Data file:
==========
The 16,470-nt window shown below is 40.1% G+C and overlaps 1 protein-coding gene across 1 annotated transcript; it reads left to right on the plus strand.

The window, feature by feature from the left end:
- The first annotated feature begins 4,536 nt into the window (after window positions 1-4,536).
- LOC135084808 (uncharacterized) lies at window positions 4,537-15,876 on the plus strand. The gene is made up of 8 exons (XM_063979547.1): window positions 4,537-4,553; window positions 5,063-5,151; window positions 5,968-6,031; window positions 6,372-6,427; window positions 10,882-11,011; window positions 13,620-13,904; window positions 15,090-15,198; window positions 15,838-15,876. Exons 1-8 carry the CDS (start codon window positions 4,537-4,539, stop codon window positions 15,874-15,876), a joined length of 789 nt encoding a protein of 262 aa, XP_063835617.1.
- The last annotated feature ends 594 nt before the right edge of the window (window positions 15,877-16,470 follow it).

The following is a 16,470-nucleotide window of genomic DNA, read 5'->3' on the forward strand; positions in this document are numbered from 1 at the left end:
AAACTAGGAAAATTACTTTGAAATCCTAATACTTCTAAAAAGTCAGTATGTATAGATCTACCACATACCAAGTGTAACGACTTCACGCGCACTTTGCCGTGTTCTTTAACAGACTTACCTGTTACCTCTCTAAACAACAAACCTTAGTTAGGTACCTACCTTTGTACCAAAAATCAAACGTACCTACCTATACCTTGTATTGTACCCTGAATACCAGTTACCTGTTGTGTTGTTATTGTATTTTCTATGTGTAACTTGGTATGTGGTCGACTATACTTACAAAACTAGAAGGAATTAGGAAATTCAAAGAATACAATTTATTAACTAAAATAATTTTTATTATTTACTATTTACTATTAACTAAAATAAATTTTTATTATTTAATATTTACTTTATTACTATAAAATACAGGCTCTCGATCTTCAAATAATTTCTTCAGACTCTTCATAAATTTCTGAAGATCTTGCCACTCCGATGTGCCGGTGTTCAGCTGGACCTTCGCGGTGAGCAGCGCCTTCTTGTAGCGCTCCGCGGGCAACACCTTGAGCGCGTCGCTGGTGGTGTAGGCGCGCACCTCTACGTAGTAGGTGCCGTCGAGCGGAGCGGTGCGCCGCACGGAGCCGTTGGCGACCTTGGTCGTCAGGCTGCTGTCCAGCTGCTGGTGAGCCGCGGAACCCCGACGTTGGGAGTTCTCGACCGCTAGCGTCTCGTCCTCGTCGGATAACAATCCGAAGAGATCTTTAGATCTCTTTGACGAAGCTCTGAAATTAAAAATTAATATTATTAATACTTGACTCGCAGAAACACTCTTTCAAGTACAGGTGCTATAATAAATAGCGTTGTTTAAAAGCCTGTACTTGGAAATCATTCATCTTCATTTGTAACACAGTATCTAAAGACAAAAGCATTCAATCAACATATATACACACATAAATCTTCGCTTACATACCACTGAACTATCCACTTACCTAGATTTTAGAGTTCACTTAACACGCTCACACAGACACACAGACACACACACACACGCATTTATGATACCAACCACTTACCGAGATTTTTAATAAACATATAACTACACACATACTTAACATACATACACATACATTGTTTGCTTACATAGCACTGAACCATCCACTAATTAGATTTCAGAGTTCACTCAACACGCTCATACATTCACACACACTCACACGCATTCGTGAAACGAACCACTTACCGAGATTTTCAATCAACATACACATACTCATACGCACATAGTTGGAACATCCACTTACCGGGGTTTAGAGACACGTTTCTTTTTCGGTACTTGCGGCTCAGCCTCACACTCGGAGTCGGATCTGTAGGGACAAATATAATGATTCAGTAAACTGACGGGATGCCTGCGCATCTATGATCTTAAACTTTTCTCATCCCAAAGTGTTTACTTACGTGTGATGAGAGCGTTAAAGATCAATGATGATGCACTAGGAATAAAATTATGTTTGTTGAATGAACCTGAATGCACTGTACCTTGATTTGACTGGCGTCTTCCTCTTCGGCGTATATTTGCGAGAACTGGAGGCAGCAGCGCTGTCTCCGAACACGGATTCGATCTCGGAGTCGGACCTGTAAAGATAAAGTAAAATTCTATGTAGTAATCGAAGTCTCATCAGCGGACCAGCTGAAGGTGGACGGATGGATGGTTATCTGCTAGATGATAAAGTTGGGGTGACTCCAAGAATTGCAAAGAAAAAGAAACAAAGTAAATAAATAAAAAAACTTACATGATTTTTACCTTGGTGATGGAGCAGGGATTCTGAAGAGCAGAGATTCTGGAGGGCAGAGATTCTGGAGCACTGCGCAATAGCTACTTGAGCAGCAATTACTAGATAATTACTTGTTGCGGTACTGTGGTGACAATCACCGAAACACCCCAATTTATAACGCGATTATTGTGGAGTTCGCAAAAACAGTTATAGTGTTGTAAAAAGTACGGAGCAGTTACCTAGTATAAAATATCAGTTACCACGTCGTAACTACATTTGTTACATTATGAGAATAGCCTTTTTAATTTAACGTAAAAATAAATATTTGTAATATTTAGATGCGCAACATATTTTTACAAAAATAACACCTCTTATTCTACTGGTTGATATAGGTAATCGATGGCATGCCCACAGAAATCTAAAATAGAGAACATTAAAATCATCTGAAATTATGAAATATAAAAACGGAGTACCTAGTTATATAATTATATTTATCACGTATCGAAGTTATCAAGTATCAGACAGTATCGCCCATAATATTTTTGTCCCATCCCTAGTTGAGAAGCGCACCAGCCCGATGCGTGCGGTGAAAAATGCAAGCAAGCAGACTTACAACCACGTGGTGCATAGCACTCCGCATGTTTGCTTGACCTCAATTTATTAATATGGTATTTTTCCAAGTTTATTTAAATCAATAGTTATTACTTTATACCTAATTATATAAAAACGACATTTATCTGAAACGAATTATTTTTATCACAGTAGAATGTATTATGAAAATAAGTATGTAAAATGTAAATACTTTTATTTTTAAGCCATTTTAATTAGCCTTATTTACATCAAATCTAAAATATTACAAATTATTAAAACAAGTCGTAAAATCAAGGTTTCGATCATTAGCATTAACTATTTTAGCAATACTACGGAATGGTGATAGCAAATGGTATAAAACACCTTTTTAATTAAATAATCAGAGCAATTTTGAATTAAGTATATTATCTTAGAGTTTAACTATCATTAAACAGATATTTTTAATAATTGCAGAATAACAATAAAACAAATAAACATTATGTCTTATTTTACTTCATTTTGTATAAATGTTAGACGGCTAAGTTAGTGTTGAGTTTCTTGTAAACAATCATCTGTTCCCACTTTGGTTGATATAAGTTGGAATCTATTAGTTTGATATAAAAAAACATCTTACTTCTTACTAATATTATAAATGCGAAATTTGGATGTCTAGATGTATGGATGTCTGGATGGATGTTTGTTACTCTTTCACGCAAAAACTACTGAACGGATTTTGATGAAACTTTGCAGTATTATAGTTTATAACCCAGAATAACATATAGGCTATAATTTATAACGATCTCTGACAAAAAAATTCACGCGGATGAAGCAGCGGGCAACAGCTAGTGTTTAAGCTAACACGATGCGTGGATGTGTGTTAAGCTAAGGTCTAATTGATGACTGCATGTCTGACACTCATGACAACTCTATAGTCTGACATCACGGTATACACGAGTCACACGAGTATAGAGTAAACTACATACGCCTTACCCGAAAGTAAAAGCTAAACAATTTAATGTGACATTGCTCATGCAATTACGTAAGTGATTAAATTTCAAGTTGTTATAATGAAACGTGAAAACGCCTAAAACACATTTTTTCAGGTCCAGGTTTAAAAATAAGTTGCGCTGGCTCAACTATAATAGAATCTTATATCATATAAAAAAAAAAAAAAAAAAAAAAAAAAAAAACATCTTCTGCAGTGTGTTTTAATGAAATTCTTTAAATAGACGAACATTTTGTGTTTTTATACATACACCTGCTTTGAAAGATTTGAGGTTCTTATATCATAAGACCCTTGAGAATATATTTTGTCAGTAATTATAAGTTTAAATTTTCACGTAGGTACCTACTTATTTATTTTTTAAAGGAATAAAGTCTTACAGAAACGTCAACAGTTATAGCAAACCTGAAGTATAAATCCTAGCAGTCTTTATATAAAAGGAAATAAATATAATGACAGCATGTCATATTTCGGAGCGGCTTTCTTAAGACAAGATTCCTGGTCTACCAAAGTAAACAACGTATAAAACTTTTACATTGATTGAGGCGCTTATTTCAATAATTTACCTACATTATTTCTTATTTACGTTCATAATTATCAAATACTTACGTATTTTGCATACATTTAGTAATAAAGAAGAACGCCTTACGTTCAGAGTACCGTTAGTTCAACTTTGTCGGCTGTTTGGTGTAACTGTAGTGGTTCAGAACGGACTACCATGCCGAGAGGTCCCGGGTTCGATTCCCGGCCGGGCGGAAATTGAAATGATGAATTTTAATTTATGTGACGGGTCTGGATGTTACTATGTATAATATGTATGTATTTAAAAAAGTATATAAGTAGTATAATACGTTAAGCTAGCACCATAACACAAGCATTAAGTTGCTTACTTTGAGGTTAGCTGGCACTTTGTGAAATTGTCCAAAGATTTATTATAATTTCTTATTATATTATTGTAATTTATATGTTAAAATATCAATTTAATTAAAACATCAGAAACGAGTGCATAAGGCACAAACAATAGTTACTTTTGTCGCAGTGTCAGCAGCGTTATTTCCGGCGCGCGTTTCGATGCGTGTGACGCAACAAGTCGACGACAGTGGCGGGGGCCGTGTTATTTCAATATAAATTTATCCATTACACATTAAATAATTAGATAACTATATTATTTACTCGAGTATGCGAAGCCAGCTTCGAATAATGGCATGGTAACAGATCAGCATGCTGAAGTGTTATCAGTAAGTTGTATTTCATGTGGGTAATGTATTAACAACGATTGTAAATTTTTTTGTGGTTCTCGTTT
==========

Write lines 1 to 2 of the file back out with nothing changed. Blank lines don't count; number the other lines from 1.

The 16,470-nt window shown below is 40.1% G+C and overlaps 1 protein-coding gene across 1 annotated transcript; it reads left to right on the plus strand.

The window, feature by feature from the left end: